April came and went. It wasn't until June that Sony announced it had sold more than 1 million PSVR headsets -- missing its internal estimate by about two months, in the opposite direction than House had initially touted.
One year after the debut of the PSVR, Sony hasn't publicly updated that sales figure. The VR market is chugging away, with three standalone headsets -- PSVR, HTC Vive and Oculus Rift -- dominating the conversation. Sony is assuredly ahead of this pack when it comes to hardware sales, even though PSVR came out roughly six months after the Rift and Vive.
Superdata Research estimates HTC sold 420,000 Vives and Oculus sold 243,000 Rift headsets in 2016. Meanwhile, it says Sony sold 745,000 PSVR units with just three months on store shelves. Note that, at launch, the Vive cost $800, the Rift was $600 and PSVR came in at $400. Today, the Vive is $600, the Rift is $400 and PSVR is still $400 -- but, now, that includes the $50 PlayStation Camera.
The sales discrepancy could come down to accessibility: Vive and Rift are PC headsets, each requiring a fairly hefty rig to run smoothly while PSVR is a plug-and-play device for anyone with a PlayStation 4. That's not a bad market to bet on, considering there are more than 60 million PS4s in living rooms across the globe.
Sony has a sizable lineup of games, with more than 100 VR experiences available and 60 more expected by early 2018. PSVR can't compare with the libraries for the Rift or Vive, however: On Steam, there are 2,133 titles that support Vive, Rift or both.
Still, Sony's software sales figures are impressive: As of September, the company has sold 9.97 million PSVR games. This includes titles like Rez, Farpoint and Resident Evil 7: Biohazard. That last one is especially noteworthy for Sony -- it's a timed exclusive to PSVR and one of the first AAA games to be fully playable in this new medium. Plus, it's fantastic.
"Different users enjoy different experiences, and it's hard to pinpoint a particular app or experience that is most popular, but we've found that certain genres work very well with VR, and horror is one example," a Sony spokesperson told Engadget. "When Resident Evil 7: Biohazard launched earlier this year, the average amount of time PSVR users spent playing doubled."
PSVR players spend an average of 25 minutes with the headset on at a time -- "a lot of bite-sized experiences," Sony PR said -- but Resident Evil 7's special brand of bloody terror stretched that to nearly an hour. It was a smart way to kick off the PSVR's year.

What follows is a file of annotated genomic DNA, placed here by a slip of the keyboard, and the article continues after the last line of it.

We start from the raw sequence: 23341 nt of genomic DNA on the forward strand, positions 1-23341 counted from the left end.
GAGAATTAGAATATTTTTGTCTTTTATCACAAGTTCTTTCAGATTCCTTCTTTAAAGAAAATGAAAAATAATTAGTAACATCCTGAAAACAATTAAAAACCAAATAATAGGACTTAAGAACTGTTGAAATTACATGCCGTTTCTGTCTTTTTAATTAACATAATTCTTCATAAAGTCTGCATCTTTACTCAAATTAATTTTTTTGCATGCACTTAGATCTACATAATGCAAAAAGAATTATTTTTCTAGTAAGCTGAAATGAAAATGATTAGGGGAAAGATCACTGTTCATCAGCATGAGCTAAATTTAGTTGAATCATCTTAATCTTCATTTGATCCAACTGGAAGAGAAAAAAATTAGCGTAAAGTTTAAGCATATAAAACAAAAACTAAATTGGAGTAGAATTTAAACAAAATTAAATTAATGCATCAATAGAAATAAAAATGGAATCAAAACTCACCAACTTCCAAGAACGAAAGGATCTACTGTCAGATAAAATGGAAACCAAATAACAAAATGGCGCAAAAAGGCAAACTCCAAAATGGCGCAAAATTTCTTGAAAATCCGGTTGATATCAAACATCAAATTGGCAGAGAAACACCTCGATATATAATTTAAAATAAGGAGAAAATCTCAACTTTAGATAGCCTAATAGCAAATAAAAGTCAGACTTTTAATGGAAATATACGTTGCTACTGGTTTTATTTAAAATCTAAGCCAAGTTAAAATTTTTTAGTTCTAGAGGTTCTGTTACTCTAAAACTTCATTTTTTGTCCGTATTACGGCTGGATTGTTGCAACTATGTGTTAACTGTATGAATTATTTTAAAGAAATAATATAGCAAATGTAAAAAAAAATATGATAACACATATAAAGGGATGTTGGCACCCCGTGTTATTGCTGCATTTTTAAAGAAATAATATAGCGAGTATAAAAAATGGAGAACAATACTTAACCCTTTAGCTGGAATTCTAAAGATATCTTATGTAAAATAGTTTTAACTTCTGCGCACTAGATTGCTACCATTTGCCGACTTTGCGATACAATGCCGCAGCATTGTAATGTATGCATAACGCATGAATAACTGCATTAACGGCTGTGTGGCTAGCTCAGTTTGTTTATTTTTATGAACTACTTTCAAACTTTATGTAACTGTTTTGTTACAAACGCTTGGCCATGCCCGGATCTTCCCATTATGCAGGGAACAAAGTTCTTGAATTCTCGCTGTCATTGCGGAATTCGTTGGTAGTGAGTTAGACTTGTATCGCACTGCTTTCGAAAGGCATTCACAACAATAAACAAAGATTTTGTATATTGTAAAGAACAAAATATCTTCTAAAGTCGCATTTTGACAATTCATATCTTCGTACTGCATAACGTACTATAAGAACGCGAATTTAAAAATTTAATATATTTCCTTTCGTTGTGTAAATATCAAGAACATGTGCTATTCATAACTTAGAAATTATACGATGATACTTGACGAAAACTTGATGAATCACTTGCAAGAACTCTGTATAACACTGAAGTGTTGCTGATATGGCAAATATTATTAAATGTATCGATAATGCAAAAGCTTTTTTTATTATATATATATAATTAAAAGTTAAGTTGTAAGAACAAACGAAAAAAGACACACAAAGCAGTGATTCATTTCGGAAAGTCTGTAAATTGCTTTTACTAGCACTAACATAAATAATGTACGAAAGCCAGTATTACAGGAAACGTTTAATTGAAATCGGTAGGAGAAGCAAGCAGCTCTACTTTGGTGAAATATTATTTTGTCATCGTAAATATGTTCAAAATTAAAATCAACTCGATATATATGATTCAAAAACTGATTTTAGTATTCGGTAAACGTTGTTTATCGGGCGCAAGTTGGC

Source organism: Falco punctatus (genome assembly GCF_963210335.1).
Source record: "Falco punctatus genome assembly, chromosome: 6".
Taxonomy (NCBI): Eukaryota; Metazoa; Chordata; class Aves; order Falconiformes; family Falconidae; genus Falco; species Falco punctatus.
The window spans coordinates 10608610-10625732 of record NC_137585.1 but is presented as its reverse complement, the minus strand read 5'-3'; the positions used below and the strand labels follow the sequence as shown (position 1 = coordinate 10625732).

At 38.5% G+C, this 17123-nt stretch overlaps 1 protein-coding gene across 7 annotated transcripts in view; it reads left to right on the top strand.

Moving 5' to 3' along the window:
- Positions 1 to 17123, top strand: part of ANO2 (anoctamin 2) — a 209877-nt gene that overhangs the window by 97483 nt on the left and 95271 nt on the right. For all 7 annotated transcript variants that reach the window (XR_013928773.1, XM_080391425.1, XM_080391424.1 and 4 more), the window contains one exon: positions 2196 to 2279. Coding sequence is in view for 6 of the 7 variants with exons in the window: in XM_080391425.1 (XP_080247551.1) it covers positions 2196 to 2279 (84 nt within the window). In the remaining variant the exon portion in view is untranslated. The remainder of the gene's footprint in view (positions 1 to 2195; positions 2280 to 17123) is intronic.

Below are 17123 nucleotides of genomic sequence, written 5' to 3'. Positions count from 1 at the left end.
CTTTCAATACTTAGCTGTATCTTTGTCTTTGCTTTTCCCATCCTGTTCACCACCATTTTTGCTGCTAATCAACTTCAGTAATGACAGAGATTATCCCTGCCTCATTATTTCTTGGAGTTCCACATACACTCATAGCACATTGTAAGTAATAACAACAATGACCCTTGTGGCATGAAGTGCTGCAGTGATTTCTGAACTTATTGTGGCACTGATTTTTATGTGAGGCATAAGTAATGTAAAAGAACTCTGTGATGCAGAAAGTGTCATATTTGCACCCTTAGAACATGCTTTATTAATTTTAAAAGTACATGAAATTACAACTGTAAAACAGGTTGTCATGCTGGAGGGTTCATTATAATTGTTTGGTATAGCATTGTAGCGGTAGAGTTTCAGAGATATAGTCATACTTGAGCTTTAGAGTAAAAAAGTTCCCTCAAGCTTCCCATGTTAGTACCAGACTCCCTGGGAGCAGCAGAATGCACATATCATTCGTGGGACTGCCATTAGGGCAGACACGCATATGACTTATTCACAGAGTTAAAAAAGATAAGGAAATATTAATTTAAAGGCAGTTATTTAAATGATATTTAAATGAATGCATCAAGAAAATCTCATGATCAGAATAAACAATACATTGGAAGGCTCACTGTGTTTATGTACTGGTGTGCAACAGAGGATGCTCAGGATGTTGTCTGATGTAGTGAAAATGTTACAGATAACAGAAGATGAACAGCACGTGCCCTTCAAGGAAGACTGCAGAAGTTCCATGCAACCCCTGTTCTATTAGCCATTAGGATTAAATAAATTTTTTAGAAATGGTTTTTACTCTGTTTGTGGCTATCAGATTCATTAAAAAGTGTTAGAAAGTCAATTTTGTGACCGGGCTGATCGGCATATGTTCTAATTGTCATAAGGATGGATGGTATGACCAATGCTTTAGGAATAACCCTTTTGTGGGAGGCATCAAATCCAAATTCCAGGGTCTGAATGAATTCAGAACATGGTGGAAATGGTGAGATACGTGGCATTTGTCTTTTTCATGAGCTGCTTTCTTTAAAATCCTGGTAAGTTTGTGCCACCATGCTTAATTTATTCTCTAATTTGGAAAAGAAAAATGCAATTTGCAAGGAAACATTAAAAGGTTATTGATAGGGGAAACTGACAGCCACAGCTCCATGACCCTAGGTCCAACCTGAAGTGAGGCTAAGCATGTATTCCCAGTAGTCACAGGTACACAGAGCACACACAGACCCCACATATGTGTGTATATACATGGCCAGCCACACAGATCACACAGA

Still, the VR market overall is moving at a more sluggish pace than many watchdogs expected. In March 2016, a Macquarie Securities analyst said he expected Sony to sell 8 million PSVR headsets in its first two years; another analyst estimated 4 million sales in its first year. Nokia recently shut down production of its OZO VR camera, citing the "slower-than-expected development of the VR market."
But virtual reality is far from dead. The second generation of VR devices is on its way: Oculus has two wireless devices in the works -- the $200 Go is scheduled to land in early 2018, and Project Santa Cruz, a truly impressive untethered headset, should ship to developers sometime that year. Earlier this month, Sony revealed an updated version of the PSVR with integrated headphones and HDR passthrough support; it's already on sale in Japan. Microsoft is also diving into the world of mixed and virtual reality in a big way, recently opening a collaborative studio space in San Francisco to help developers create these types of experiences.
Globally, Superdata Research expects the VR market to generate $2.2 billion this year, and that estimate jumps to $28.5 billion by 2020. Much of this growth is driven by mobile VR devices including Google Daydream and Samsung Gear VR.
PSVR has proven there's healthy interest in accessible, standalone VR, at least when it comes to gaming -- what's left to see is how long this intrigue can last.